Donald does not have my support or my vote in November.

HillaryClintonSurprisedHillary Clinton

Being the polar opposite of Donald Trump, my gut is telling me she can’t be trusted. I hear her say words, make promises, endorse the right groups and initiatives. I see her doing things that contradict what she says all over the place though that goes back years or in some cases, decades. Call her what you will; flip flopper, waffler, etc. Her track record is spotted with controversy through her whole career, which her husband didn’t help at all to improve. I’ve been in technology for my entire career and still can’t believe that a person in her position would even think that using a personal server was a good idea. This one action of hers forever made me distrust everything she has said since. She does do the right thing when required, she says the right then when people need to hear it, but her actions blatantly say otherwise and anyone who reads just a little (from reputable sources) will see the pattern emerge.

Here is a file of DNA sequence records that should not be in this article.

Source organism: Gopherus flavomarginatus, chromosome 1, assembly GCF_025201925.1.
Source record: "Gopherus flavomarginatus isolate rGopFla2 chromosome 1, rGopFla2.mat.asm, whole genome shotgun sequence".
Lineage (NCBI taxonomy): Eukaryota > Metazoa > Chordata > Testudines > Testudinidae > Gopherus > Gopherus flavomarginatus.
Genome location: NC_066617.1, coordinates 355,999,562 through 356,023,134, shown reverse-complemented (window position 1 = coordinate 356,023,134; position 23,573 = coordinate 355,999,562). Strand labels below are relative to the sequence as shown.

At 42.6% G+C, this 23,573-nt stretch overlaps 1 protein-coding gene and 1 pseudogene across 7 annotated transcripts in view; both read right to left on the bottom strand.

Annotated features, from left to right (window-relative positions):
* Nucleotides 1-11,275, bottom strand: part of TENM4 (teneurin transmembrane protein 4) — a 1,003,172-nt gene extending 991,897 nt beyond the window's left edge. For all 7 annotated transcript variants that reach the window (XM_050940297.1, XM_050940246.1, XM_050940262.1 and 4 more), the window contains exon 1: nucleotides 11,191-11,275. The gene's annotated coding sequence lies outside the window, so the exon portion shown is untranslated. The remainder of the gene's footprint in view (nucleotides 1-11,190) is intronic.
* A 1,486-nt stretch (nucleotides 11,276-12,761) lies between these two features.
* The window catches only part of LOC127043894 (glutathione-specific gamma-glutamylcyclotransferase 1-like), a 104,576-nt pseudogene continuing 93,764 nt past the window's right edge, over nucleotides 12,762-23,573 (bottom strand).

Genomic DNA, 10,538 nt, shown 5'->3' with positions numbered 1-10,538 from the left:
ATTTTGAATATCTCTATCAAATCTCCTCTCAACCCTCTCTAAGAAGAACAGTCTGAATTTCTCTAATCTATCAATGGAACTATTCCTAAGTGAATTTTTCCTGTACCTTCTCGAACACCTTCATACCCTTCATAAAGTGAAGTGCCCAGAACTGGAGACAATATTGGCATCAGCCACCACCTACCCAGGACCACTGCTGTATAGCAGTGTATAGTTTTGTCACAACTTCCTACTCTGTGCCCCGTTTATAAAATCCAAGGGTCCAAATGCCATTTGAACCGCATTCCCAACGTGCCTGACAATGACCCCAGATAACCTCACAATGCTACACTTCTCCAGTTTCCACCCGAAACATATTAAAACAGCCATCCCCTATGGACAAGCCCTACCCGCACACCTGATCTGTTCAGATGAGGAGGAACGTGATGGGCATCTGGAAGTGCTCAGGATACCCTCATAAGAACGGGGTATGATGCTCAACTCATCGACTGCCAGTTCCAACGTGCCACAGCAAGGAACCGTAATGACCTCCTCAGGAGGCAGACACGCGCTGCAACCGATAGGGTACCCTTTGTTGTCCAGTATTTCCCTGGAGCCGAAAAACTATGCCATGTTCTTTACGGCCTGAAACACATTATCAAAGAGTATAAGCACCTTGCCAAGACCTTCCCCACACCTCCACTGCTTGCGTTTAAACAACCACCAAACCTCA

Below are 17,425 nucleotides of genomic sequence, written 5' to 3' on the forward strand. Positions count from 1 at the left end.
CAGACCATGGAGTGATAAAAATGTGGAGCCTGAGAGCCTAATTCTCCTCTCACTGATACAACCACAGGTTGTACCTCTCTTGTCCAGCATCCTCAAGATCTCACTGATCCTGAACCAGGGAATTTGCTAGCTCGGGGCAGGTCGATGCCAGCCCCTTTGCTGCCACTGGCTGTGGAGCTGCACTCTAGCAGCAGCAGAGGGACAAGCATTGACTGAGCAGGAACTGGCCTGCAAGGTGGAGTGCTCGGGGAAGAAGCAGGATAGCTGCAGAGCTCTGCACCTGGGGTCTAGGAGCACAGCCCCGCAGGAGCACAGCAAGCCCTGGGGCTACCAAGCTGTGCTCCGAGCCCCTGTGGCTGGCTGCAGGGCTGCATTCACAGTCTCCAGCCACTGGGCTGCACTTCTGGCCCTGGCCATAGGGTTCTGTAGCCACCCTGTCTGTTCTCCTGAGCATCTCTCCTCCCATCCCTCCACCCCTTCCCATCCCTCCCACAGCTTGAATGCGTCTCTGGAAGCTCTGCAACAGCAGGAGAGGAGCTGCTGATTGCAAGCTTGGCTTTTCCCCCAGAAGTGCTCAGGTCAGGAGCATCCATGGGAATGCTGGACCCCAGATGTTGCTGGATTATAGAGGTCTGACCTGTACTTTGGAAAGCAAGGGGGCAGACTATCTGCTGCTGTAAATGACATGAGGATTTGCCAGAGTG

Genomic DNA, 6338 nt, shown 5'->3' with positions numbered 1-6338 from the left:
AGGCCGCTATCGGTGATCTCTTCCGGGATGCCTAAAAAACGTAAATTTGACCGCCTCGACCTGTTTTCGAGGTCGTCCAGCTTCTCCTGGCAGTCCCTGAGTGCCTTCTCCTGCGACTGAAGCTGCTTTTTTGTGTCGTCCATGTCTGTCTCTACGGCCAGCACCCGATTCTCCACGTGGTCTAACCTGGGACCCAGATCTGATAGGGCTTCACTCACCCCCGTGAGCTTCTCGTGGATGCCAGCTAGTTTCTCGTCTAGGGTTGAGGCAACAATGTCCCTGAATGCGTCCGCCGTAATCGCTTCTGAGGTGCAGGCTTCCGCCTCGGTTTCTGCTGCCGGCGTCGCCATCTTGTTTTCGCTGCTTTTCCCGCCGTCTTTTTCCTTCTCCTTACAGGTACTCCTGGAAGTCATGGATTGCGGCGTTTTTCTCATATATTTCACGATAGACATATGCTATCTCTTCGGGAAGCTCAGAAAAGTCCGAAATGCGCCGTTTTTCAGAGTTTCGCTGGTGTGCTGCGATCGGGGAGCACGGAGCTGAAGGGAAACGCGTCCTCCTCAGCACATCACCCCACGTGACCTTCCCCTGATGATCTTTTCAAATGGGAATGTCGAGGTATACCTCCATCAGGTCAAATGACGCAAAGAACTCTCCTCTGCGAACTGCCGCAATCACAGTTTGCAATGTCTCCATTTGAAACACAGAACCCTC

Hillary does not have my support, but could potentially get my vote in November.

Libertarian Party

I’ll be the first to admit it, I’m behind on their agendas and candidates. Having seen a few of them in the news lately, I decided that a third party vote from me might be worth it. After reading a lot on Ross Perot and Ron Paul, I see the potential as well as the damage that a third party candidate can do. In the previous elections, especially Perot, they pulled votes from the mainstream party candidates and made what could have been a wide margin a very slim margin. I’m hoping that the strength of the third party here this election cycle could actually make a difference. Anyway, never in a million years would I see myself leaning to a party that also included John McAfee. My personal views on him are technical related and I think he’s just a complete moron.